How Domain Names Work
Part 1 – Register your domain name
All Domain Names must be registered at an ICAAN accredited Domain Registrar. Commonly used registrars are GoDaddy and Network Solutions. There are hundreds of them. ICAAN exists so that only one person can register each domain name. Otherwise there would be chaos.
Choose a registrar. You can base this choice on price, added services, or any other criteria. One thing they all have in common – they charge you a yearly fee to reserve your domain name for your own use. If you stop paying the fee and your domain expires, it becomes available for someone else to purchase and use. You can pay several years in advance and also set up automatic payments with most registrars in order to avoid having your domain expire.
Part 2 – Use Your Domain
So now you have a domain. What do you do with it? You have two basic options.
1 – Set up a website.
2 – Set up email hosting.
Both options have the same requirements:
- DNS provider
- Hosting provider
Part 3 – DNS
DNS is the service that tells the world where to find your website or email server. Without it, your site could not be found. DNS services are usually offered free by your Registrar and your Hosting provider but you only need to use one of them. You could use a 3rd party DNS host but you would likely pay a monthly fee for it.
Who handles your DNS? This is determined by the Primary Nameserver setting in your domain account at your Registrar. The Primary Nameserver is the place where all requests for your domain name are sent in order to locate your website or email servers. You or your DNS provider will need to set up DNS records for your website. When you first purchase a domain, this is likely set to your Registrar’s nameservers.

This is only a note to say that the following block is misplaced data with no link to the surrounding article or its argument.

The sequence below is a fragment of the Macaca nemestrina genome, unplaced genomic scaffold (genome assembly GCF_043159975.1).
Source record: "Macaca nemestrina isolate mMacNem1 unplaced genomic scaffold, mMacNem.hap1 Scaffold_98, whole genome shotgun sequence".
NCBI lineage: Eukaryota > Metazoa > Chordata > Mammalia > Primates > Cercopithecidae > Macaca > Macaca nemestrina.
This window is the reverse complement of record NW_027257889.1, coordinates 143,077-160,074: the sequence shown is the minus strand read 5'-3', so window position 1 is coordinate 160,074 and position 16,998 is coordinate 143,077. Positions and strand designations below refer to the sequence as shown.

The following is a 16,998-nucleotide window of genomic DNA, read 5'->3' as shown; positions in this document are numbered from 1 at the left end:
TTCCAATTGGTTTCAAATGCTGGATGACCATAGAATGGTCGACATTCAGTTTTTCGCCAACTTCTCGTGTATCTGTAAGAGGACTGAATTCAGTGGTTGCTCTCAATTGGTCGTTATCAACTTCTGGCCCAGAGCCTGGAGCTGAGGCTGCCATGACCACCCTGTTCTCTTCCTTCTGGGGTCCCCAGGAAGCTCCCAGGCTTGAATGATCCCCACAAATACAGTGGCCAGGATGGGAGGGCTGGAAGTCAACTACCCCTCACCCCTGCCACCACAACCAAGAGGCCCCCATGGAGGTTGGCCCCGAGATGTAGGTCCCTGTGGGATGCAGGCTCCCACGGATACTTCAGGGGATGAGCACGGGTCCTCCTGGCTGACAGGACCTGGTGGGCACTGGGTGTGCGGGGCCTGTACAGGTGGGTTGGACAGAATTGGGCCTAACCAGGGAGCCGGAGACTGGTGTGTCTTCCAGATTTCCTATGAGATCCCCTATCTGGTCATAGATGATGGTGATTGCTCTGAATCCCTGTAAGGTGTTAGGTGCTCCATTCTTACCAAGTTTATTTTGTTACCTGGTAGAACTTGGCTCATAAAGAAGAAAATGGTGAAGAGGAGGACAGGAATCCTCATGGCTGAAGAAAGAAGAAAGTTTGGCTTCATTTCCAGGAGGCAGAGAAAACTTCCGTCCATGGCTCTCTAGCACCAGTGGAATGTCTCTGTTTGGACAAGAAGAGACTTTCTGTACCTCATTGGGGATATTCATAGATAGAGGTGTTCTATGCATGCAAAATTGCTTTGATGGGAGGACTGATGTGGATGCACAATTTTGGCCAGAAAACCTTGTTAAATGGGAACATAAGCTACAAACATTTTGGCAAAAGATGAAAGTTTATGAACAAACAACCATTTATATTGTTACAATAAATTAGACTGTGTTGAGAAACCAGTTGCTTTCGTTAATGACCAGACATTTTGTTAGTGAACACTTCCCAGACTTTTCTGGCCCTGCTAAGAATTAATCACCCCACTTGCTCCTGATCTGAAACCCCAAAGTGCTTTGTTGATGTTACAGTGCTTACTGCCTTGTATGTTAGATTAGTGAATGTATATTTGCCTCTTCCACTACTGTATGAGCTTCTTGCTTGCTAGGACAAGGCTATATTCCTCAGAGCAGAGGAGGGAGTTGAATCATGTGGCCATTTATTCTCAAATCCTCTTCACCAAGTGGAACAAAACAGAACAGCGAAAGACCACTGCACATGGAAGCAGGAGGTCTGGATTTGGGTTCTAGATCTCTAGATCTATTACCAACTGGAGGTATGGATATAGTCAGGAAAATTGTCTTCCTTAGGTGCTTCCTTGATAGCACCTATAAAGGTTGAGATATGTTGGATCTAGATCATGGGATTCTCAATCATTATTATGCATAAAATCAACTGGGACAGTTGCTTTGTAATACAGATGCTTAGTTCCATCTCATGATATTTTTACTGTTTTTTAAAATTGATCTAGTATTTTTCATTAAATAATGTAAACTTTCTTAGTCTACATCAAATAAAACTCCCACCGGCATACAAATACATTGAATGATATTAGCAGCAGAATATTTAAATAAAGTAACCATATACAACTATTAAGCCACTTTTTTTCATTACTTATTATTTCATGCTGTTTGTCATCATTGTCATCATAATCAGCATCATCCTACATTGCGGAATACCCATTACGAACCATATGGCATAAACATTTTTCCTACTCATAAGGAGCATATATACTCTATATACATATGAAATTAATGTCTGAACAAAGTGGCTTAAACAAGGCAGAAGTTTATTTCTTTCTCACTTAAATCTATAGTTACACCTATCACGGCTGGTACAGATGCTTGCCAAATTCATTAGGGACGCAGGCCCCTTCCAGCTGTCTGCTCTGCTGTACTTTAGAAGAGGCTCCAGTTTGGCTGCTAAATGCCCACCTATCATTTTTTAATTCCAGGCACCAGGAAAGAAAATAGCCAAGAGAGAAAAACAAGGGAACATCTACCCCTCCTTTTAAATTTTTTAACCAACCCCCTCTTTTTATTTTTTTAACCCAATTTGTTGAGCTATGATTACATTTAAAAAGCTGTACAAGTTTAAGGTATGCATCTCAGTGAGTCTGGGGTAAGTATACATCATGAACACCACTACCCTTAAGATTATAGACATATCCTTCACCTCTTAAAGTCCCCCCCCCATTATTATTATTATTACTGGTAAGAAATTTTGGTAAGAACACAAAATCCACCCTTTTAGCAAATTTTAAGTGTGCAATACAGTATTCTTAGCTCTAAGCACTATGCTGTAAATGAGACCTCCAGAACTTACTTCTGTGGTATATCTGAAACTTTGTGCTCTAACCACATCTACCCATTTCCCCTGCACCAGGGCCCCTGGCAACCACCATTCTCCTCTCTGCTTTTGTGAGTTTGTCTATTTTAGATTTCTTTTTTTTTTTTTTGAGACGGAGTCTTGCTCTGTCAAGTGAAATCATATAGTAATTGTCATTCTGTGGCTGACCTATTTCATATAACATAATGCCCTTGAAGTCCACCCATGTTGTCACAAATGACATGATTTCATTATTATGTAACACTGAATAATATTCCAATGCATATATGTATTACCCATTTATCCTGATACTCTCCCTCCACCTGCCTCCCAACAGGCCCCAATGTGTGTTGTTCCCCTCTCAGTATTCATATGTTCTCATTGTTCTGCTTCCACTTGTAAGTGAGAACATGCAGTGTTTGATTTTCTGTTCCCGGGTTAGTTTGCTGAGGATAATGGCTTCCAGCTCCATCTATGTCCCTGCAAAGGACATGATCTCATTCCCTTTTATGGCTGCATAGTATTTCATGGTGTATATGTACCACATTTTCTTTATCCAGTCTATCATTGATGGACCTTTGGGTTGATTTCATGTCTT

Want to check your nameservers? Do a WhoIs lookup. All registrars should have a WhoIs link on their home page. Example A WhoIs lookup also tells you the registered owner of the domain.
To change your nameservers, you must log in to your account at your Domain Registrar.
If your DNS is handled by your Hosting provider (your nameservers are set to them), they will usually take care of the DNS records for you. If you use the Nameservers of your Registrar, you’ll usually need to configure the DNS records yourself.
Most people just let their hosting provider handle the DNS which is why they don’t even know what DNS is for. People who need more control will want to manage their own DNS.
Part 4 – Web Hosting
You have your choice of thousands of different web hosting providers. They charge you a monthly fee to allow you to store your website files on their servers so that your website is visible to the world. Your DNS records determine where visitors are directed to find your site. You must have a DNS record which points www.yourdomain.com to the IP address of the server that hosts your website. This IP address is provided by your Hosting provider.
In many cases, a Registrar will also act as a Hosting provider. The added service of Hosting usually incurs an additional fee over the domain registration. Sometimes they will waive the domain registration fees if you are a Hosting customer.
Part 5 – Email Hosting
Email hosting is generally provided by your Web Hosting company. This is not always the case – it is just the most convenient solution for most people. In some cases, you may wish to host your website at a Hosting company but host your email on your own private server.
Again, the key is DNS. Every domain that receives email must have Mx (mail exchange) records in its DNS. Mx records tell other mail servers where your mail server is located so that they can send you mail. Usually, you would have at least two Mx records – a Primary and a Secondary. Each record contains a Priority – usually 10, 20, or 30. Lower number records are tried first. If that server does not respond, the next record is tried. This allows you to set up fail-safe email delivery. If you have only one mail server, you will have only one Mx record.
Put it all together:
- Register a domain
- Purchase Web and Email hosting
- Set up DNS to point your domain to your web and email hosting servers.